Quote from RN34TX
I've read some of the CVVHD posts and apologize if I'm asking questions already answered but there were too many posts to sift through for the situation I'm in:
I've been an ICU nurse for just over a year so keep this in mind please.
I've taken care of maybe 3 CVVHD patients in my time. I work nights and there is always a dialysis nurse and nephrologist on call to troubleshoot if needed.
Each time I took a CVVHD patient I was coaxed into taking the assignment because there was always a nurse on the unit to troubleshoot it who was familiar with CVVHD, so I didn't worry too much because if the machine gave me trouble, I just called over to one of them and they were fine with that.
I got very basic instructions in how to return blood back to the patient in emergent situations, empty and change bags when needed and troubleshoot the "balance" alarms and that was about the extent of my CVVHD skill and knowledge.
Last night I took another CVVHD patient only to find out that I was the most knowledgeable person about CVVHD on the unit, no one else working that night even knew as little as I knew about managing a CVVHD patient.
I know that I could call dialysis if needed but wouldn't the line clot off or something worse by the time I got a response from them?
The patient was unstable on vasopressors and that seemed to be my biggest trouble, the CVVHD ran itself just fine as long as I kept up with the bags.
I fear that I'm in over my head and that there is a lot to know about CVVHD that I don't know and wonder if I have any business at all taking care of these patients.
I'd welcome a dialysis nurse's perspective even though they might be freaked out that someone with my limited knowledge has been taking CVVHD patients but also any other ICU nurses who take care of these patients.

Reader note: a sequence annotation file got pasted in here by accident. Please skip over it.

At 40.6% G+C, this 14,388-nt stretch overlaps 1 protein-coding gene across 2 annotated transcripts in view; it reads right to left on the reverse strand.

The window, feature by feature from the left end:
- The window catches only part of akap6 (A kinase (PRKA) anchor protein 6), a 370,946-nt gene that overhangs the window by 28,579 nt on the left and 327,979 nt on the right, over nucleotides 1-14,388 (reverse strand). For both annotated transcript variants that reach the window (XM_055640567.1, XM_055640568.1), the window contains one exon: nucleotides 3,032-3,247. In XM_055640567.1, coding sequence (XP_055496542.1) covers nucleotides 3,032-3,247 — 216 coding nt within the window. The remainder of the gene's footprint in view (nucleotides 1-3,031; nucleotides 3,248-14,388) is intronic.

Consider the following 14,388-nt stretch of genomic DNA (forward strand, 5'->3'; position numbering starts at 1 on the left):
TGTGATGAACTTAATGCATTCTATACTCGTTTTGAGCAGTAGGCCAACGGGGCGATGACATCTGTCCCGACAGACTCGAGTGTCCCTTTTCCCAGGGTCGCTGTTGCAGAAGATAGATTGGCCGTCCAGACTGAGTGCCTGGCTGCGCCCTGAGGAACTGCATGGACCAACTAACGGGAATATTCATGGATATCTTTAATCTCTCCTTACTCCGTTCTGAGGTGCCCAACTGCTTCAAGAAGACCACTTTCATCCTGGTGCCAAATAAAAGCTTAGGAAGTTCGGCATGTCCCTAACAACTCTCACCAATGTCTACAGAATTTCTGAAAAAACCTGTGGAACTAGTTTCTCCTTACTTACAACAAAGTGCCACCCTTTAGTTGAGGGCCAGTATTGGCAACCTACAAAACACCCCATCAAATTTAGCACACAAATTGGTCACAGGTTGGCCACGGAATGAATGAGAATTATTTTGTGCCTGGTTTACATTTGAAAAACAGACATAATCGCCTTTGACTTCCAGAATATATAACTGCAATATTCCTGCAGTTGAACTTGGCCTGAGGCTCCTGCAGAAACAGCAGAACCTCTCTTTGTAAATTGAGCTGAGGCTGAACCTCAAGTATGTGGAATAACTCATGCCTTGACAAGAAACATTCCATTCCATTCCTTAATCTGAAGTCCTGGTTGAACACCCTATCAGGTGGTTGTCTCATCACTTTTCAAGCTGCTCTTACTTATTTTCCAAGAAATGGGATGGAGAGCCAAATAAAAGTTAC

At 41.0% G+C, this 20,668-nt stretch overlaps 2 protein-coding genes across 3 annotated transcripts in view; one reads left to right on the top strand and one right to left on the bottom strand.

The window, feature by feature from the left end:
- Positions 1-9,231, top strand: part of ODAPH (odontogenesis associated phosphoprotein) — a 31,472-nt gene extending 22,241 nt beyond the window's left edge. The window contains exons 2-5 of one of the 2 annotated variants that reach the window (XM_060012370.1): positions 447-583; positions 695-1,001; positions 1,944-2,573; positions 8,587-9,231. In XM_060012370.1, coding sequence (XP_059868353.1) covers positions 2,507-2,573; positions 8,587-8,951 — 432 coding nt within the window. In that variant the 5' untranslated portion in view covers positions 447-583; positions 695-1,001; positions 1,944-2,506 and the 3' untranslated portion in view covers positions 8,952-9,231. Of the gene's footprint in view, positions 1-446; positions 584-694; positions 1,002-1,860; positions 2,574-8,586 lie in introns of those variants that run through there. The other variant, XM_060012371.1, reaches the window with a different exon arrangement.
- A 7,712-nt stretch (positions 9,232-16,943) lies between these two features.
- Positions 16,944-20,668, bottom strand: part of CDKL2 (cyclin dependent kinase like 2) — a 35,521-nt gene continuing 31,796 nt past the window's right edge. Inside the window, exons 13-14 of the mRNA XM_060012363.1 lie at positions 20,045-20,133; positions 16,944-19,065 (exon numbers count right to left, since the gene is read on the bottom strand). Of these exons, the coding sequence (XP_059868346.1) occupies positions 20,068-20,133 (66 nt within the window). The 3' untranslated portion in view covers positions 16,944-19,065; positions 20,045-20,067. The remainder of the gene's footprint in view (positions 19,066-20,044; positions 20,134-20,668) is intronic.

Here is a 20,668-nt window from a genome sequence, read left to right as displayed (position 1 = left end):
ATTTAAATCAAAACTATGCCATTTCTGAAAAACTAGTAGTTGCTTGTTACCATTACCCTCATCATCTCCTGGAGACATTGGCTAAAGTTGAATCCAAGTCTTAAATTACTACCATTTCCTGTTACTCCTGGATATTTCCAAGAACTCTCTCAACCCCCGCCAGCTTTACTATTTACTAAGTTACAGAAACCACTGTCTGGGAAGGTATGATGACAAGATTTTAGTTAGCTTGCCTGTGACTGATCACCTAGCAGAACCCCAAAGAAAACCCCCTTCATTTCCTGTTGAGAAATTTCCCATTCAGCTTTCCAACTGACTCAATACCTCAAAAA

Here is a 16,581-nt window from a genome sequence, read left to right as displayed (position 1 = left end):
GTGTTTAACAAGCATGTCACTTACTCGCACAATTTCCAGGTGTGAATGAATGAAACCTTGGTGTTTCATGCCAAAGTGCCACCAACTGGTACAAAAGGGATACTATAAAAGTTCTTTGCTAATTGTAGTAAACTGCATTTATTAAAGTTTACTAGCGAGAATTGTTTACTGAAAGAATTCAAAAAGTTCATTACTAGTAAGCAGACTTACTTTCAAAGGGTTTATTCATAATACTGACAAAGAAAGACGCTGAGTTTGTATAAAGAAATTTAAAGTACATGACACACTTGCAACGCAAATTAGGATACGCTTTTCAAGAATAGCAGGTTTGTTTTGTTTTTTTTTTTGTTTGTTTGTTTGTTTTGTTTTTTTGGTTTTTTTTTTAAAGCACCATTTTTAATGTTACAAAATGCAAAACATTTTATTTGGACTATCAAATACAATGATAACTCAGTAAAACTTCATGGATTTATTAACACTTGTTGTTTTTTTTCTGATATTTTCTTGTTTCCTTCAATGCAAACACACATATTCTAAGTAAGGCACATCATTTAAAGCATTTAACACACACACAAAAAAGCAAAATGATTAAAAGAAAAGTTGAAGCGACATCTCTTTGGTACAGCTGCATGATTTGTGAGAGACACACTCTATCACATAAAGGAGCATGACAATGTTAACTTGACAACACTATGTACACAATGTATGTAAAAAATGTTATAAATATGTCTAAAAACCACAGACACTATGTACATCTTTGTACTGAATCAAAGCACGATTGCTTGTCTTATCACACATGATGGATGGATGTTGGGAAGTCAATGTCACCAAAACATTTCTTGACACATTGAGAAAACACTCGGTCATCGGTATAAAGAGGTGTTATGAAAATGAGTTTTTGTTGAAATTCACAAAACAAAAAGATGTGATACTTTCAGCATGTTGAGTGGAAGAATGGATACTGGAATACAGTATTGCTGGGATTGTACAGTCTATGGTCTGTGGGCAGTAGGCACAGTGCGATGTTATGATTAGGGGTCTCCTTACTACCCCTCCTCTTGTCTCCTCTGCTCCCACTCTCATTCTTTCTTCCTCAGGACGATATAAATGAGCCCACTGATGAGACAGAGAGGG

How much do I need to know to take on the care of a CVVHD patient? If not enough already, should I be refusing the assignment?
are you using the Primsa CVVH machines? If so, then it really walks you through each problem. If you have a pt. on vasopressors, then try to minimize the fluid removal. You can always turn it off and still have the pt. dialyse.
also, if you run into a problem. Just return the blood. If you don't feel safe doing that. Just stop the machine then. Disconnet the pt. from it and hook the lines up to a flush. Notify the nephrologist as well.
Also, sometimes we turn the machines off due to short staffing, and they are usually grouped with another pt. Sometimes there are nights where you just can't manage the machine safely, so we decide to turn it off and re start the next day when staffing is better.
sorry to say, that is how it is these days with the shortage of critical care nurses.
Just keep the pt. safe and all is well.